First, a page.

December 2011: Our Town - Malachi: The Miracle and the Messenger
Author: Debbie Szpanka | Photographer: Photography by Anne
A COMMUNITY FIGHTS TO STOP LOCAL DOG RINGS
When Margaret Mead said, “A small group of thoughtful people can change the world. Indeed, it’s the only thing that ever has,” she probably didn’t imagine a group of Bluffton residents surrounding a toothless, tortured pit bull being smothered with wet, sloppy kisses. But that’s exactly how the scene unfolded as concerned citizens rallied to raise awareness and money for abused dogs held hostage in local dog fighting rings.
“If found by someone else, this dog would have probably been put down immediately,” said Holly Zusack, co-owner of the Bluffton kennel, Three Black Dogs. “He was aggressive, trained to fight and suffering from severe health problems.”
Zusack, her business partner Shelly Wine and their employees were determined to help this dog. They had no idea that the dog, now named Malachi, would become a symbol of hope and a living example of what one dog can do to change the world from which he came.
It all started on August 2, when one of her clients, Christine Wroebel, brought in a white pit bull after finding the dog wandering on Highway 46 during her morning run. “The dog had a fat leather collar with an attached rope, nearly 20 abrasions all over his body and a huge piece of his ear missing,” Zusack said. “I knew immediately this dog was a fighting dog. I then saw most of his teeth were missing and the few remaining were filed down by some sort of industrial grinder, and I knew this dog was a ‘bait’ dog or a practice toy used by other fighting dogs. I was horrified humans would do this to a defenseless animal, yet I know it happens all the time. And this horror is happening in the backyards of Bluffton.”
Danny Capers, the dog groomer at Three Black Dogs, named the dog Malachi, which is a biblical name meaning “messenger.” Capers said he gave Malachi his name because he believed God showed favor upon him for being in a position where he was forced to do wrong and wrong was done to him. Capers said he had no idea when he named the dog Malachi that the dog would actually become a messenger to the community about what is happening in local fight rings.
Pictured from Left to Right: Shelly WIne, Malachi, Danny Capers and Holly Zusack
Zusack knew she needed thousands of dollars to rehabilitate Malachi medically and behaviorally. She set up a fundraiser at Montana’s Restaurant and Grizzly Bar in Bluffton for September 24 and started getting the word out. What happened next, Zusack said, was nothing short of a miracle.
“The story caught fire in the media, locally, statewide and out of state. I got calls from Tennessee, Georgia and one even from England,” Zusack said. “Three Black Dogs became an old-fashioned switchboard. Calls were coming in faster than we could answer them. Cash and silent auction donations poured in. Malachi touched people’s hearts, and they were moved to correct this dirty little secret in our community and communities all over.”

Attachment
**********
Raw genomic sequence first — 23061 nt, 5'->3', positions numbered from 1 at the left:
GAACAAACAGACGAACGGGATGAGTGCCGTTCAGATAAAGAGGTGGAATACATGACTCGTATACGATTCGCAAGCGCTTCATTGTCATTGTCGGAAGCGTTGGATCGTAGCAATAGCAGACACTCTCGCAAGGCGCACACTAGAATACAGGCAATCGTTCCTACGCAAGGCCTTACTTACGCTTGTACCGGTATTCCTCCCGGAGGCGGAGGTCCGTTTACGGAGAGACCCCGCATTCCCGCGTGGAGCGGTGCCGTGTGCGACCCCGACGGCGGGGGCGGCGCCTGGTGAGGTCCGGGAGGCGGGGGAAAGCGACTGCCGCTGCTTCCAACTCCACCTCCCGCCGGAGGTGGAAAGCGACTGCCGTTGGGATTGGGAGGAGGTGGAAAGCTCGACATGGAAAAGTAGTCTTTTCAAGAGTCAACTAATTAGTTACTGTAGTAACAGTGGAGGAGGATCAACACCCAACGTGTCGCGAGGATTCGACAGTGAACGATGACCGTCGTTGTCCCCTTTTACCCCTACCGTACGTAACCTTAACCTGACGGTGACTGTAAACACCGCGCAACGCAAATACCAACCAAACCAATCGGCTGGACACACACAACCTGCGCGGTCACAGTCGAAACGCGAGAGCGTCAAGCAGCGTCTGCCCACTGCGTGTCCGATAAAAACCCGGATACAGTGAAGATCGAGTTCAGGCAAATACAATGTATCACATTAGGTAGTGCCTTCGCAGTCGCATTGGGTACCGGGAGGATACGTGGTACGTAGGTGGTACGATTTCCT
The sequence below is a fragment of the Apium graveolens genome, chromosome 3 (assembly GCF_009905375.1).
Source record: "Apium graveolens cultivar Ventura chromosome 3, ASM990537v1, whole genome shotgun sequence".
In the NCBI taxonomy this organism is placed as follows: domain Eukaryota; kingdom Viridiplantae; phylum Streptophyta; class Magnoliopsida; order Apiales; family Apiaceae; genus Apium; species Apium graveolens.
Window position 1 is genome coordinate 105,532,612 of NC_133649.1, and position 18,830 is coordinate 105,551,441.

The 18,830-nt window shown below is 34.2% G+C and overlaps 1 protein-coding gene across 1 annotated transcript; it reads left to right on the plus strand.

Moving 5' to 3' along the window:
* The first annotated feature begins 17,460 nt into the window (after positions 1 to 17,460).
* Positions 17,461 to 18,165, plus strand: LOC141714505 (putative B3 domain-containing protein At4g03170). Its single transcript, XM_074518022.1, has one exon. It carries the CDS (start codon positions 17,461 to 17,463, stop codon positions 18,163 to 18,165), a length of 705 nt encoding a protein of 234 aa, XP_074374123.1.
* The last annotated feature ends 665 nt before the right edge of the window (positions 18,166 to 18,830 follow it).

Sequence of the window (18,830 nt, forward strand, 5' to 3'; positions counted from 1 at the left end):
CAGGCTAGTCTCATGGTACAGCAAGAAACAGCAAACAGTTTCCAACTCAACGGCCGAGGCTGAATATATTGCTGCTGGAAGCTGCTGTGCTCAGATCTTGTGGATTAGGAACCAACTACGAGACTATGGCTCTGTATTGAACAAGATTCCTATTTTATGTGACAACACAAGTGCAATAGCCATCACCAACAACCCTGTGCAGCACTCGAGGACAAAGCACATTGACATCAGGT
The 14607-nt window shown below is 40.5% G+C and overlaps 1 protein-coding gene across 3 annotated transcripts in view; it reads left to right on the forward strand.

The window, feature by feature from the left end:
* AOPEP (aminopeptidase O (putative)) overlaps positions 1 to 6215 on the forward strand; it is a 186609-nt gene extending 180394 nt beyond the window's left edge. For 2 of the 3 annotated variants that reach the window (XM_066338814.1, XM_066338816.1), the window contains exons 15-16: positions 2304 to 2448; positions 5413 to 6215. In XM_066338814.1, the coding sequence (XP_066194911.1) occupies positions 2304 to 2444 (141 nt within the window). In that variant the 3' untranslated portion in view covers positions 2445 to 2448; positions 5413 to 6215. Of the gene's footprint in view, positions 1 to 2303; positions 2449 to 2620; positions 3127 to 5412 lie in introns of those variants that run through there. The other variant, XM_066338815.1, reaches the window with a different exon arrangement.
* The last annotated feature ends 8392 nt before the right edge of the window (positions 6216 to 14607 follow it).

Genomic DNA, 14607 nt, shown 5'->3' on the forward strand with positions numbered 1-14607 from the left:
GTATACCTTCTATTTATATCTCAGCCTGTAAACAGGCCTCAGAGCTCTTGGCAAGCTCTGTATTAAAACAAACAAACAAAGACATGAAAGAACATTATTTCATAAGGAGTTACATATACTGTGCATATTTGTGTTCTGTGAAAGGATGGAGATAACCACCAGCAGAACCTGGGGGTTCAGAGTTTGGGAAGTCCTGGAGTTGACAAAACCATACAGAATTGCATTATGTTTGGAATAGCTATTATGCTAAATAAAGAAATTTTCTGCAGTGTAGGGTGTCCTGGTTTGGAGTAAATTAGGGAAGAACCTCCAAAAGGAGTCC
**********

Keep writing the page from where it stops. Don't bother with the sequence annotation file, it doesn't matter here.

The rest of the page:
As Malachi’s medical bills mounted from severe heartworm infection, complications from his neutering surgery and behavioral training, the community met the need and more. “The Montana’s event was amazing; more than 300 people came out in the pouring rain to meet Malachi and to rally against dog fighting. Together, this community raised more than $11,000,” Zusack said. “People were in awe of him, touching him and letting him give them messy kisses. The support was just amazing, absolutely amazing.”
Zusack and Wine have now established a non-profit organization called Malachi’s Foundation and are building little cabins in the back of Three Black Dogs to house other so-called “bully breeds” which have been rescued from abuse and neglect.
“Malachi came into our lives, we believe, so we can be equipped to save others,” Wine said. “Our mission is two-fold: pit bulls need to realize all humans aren’t bad and humans need to realize all pit bulls and other breeds aren’t bad.
“Malachi has shown this community you never know where you can find hope,” Wine continued. “Malachi found it here, and we found it in him.”
Malachi has come a long way since early August; however, he has a long way to go on his path to health. “Once he is released from veterinary care, he and his behaviorist will walk 30 miles together over four days, camping in a tent overnight,” Zusack said. “This primal therapy is used to bond human and animal and wash away the memories of his past,” she explained. “Once Malachi learns someone has his back and he’s not literally fighting for his life alone, he can rely on his human and relax. It will be wonderful to see him lose that responsibility and just be a dog.”
Zusack and Wine have already planned the first 5K walk/run through Bluffton on January 28 to raise more money and awareness for Malachi’s Foundation.
“Just guess who will be leading the pack of dogs and humans,” Zusack said.